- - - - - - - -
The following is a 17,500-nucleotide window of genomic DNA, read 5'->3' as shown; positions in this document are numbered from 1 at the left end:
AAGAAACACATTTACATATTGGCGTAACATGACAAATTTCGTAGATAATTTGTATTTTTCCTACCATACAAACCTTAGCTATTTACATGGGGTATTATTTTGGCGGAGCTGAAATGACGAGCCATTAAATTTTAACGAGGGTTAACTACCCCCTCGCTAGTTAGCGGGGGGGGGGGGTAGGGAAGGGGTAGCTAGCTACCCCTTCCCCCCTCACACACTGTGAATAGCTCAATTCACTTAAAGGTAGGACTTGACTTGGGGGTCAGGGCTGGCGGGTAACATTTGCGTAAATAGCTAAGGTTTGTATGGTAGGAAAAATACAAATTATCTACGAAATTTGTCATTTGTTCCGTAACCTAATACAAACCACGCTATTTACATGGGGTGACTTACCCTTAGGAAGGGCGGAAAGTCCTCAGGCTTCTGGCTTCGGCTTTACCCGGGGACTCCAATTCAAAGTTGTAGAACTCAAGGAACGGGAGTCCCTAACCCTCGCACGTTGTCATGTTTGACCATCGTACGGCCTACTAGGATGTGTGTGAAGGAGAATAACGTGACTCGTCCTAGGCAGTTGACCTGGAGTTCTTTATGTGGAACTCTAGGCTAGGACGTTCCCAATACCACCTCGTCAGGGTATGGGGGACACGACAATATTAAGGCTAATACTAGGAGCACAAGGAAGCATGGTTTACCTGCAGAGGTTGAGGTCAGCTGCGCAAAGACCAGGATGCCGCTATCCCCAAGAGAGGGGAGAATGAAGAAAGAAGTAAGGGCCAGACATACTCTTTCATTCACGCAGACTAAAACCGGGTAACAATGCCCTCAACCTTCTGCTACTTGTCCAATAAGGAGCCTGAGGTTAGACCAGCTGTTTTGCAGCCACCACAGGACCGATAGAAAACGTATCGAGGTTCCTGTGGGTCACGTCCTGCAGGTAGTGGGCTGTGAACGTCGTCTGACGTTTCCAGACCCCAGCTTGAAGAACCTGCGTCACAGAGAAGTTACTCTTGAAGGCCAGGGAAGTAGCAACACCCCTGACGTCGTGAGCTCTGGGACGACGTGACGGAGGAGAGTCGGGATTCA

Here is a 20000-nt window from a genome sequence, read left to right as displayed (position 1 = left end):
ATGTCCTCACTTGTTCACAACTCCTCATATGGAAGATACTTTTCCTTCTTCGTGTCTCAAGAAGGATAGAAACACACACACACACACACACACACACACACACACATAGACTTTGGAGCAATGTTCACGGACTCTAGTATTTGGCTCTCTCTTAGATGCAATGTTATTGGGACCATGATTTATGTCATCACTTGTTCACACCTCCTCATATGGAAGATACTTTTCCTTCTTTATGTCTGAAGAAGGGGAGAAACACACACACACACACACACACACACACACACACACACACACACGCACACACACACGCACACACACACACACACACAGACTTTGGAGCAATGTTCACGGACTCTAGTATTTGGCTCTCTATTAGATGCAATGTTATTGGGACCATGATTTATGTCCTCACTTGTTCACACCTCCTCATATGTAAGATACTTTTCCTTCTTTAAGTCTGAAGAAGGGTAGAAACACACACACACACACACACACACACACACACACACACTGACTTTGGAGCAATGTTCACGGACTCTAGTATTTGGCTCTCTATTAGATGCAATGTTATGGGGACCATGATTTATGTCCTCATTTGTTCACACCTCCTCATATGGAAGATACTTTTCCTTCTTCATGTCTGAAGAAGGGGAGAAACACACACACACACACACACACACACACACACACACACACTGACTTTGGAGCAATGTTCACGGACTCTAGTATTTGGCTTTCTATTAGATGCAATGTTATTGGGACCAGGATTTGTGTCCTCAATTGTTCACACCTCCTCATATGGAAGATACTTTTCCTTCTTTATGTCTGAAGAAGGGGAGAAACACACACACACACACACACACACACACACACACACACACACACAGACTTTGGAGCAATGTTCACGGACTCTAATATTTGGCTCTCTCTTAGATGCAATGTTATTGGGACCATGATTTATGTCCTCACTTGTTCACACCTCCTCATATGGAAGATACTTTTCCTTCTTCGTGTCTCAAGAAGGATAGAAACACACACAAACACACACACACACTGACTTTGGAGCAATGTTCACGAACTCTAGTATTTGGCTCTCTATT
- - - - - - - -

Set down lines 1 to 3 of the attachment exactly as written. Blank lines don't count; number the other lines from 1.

The following is a 17,500-nucleotide window of genomic DNA, read 5'->3' as shown; positions in this document are numbered from 1 at the left end:
AAGAAACACATTTACATATTGGCGTAACATGACAAATTTCGTAGATAATTTGTATTTTTCCTACCATACAAACCTTAGCTATTTACATGGGGTATTATTTTGGCGGAGCTGAAATGACGAGCCATTAAATTTTAACGAGGGTTAACTACCCCCTCGCTAGTTAGCGGGGGGGGGGGGTAGGGAAGGGGTAGCTAGCTACCCCTTCCCCCCTCACACACTGTGAATAGCTCAATTCACTTAAAGGTAGGACTTGACTTGGGGGTCAGGGCTGGCGGGTAACATTTGCGTAAATAGCTAAGGTTTGTATGGTAGGAAAAATACAAATTATCTACGAAATTTGTCATTTGTTCCGTAACCTAATACAAACCACGCTATTTACATGGGGTGACTTACCCTTAGGAAGGGCGGAAAGTCCTCAGGCTTCTGGCTTCGGCTTTACCCGGGGACTCCAATTCAAAGTTGTAGAACTCAAGGAACGGGAGTCCCTAACCCTCGCACGTTGTCATGTTTGACCATCGTACGGCCTACTAGGATGTGTGTGAAGGAGAATAACGTGACTCGTCCTAGGCAGTTGACCTGGAGTTCTTTATGTGGAACTCTAGGCTAGGACGTTCCCAATACCACCTCGTCAGGGTATGGGGGACACGACAATATTAAGGCTAATACTAGGAGCACAAGGAAGCATGGTTTACCTGCAGAGGTTGAGGTCAGCTGCGCAAAGACCAGGATGCCGCTATCCCCAAGAGAGGGGAGAATGAAGAAAGAAGTAAGGGCCAGACATACTCTTTCATTCACGCAGACTAAAACCGGGTAACAATGCCCTCAACCTTCTGCTACTTGTCCAATAAGGAGCCTGAGGTTAGACCAGCTGTTTTGCAGCCACCACAGGACCGATAGAAAACGTATCGAGGTTCCTGTGGGTCACGTCCTGCAGGTAGTGGGCTGTGAACGTCGTCTGACGTTTCCAGACCCCAGCTTGAAGAACCTGCGTCACAGAGAAGTTACTCTTGAAGGCCAGGGAAGTAGCAACACCCCTGACGTCGTGAGCTCTGGGACGACGTGACGGAGGAGAGTCGGGATTCA

Here is a 20000-nt window from a genome sequence, read left to right as displayed (position 1 = left end):